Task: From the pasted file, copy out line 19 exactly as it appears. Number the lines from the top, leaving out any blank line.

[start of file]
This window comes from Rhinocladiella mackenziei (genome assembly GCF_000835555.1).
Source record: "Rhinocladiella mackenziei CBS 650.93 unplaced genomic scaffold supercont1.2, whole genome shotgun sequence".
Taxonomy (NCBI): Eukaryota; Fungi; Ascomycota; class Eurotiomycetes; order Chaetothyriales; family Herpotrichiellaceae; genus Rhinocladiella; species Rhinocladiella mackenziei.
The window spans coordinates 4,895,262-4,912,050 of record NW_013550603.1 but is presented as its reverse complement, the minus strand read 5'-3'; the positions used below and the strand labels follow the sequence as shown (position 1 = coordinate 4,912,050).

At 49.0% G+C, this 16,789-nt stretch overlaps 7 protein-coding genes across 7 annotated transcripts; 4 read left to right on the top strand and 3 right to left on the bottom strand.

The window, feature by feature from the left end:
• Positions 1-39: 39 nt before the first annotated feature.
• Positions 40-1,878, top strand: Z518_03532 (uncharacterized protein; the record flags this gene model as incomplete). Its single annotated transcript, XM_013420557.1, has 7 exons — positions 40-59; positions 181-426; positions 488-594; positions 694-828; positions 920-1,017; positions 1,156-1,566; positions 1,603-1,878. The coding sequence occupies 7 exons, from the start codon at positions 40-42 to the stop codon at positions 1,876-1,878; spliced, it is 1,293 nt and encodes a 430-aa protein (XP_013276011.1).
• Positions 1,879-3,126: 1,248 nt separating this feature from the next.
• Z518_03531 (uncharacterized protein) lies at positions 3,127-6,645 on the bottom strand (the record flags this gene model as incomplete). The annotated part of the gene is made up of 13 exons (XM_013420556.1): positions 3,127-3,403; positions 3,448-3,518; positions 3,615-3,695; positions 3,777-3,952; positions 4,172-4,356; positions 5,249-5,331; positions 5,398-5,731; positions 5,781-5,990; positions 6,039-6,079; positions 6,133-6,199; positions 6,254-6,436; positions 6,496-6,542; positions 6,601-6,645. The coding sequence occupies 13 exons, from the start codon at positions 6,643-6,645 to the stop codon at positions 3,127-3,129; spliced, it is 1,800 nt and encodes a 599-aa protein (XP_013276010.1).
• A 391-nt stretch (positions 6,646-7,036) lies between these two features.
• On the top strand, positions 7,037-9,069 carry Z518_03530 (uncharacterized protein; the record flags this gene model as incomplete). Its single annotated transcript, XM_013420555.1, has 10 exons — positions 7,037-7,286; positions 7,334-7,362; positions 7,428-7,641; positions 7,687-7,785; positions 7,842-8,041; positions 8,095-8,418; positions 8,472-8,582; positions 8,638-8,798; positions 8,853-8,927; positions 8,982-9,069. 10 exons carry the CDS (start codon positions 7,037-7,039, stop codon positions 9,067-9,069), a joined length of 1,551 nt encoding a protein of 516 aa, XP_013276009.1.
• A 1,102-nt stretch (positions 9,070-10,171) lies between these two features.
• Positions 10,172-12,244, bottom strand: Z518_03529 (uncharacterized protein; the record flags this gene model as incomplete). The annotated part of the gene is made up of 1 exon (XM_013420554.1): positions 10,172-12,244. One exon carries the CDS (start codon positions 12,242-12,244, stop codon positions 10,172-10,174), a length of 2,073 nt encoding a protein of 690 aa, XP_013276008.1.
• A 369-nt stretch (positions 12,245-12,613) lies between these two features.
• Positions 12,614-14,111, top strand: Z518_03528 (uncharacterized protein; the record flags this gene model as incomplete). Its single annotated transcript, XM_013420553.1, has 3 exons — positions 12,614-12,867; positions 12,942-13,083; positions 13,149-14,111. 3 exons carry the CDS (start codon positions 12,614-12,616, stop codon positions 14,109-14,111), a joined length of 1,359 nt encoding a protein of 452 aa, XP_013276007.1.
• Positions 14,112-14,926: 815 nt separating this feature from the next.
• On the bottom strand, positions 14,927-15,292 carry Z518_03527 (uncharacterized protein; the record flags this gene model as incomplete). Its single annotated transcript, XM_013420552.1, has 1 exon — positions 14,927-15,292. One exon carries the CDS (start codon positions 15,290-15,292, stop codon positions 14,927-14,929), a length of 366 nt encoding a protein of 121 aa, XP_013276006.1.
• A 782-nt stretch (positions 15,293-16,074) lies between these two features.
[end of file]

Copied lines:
• A 782-nt stretch (positions 15,293-16,074) lies between these two features.